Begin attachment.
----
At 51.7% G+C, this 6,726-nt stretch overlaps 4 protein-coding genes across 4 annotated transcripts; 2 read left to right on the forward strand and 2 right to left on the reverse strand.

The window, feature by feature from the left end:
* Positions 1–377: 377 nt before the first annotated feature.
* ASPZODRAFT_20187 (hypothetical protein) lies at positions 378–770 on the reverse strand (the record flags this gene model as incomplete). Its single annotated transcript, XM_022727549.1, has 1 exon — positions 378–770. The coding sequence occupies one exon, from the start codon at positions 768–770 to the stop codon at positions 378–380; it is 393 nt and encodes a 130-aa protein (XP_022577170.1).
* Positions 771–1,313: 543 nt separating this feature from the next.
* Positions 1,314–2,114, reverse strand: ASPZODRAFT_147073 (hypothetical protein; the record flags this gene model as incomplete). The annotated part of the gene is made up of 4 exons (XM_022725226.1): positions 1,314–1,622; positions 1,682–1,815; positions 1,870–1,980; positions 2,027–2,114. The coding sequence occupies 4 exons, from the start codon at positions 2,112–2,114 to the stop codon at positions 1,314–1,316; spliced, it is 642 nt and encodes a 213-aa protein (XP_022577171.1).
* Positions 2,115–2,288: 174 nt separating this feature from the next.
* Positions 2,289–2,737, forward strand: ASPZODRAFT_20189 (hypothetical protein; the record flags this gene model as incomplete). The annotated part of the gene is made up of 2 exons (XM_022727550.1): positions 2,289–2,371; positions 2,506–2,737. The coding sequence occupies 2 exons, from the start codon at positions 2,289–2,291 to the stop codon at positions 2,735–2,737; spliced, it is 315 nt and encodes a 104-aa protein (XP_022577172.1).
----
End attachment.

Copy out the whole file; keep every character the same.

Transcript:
At 51.7% G+C, this 6,726-nt stretch overlaps 4 protein-coding genes across 4 annotated transcripts; 2 read left to right on the forward strand and 2 right to left on the reverse strand.

The window, feature by feature from the left end:
* Positions 1–377: 377 nt before the first annotated feature.
* ASPZODRAFT_20187 (hypothetical protein) lies at positions 378–770 on the reverse strand (the record flags this gene model as incomplete). Its single annotated transcript, XM_022727549.1, has 1 exon — positions 378–770. The coding sequence occupies one exon, from the start codon at positions 768–770 to the stop codon at positions 378–380; it is 393 nt and encodes a 130-aa protein (XP_022577170.1).
* Positions 771–1,313: 543 nt separating this feature from the next.
* Positions 1,314–2,114, reverse strand: ASPZODRAFT_147073 (hypothetical protein; the record flags this gene model as incomplete). The annotated part of the gene is made up of 4 exons (XM_022725226.1): positions 1,314–1,622; positions 1,682–1,815; positions 1,870–1,980; positions 2,027–2,114. The coding sequence occupies 4 exons, from the start codon at positions 2,112–2,114 to the stop codon at positions 1,314–1,316; spliced, it is 642 nt and encodes a 213-aa protein (XP_022577171.1).
* Positions 2,115–2,288: 174 nt separating this feature from the next.
* Positions 2,289–2,737, forward strand: ASPZODRAFT_20189 (hypothetical protein; the record flags this gene model as incomplete). The annotated part of the gene is made up of 2 exons (XM_022727550.1): positions 2,289–2,371; positions 2,506–2,737. The coding sequence occupies 2 exons, from the start codon at positions 2,289–2,291 to the stop codon at positions 2,735–2,737; spliced, it is 315 nt and encodes a 104-aa protein (XP_022577172.1).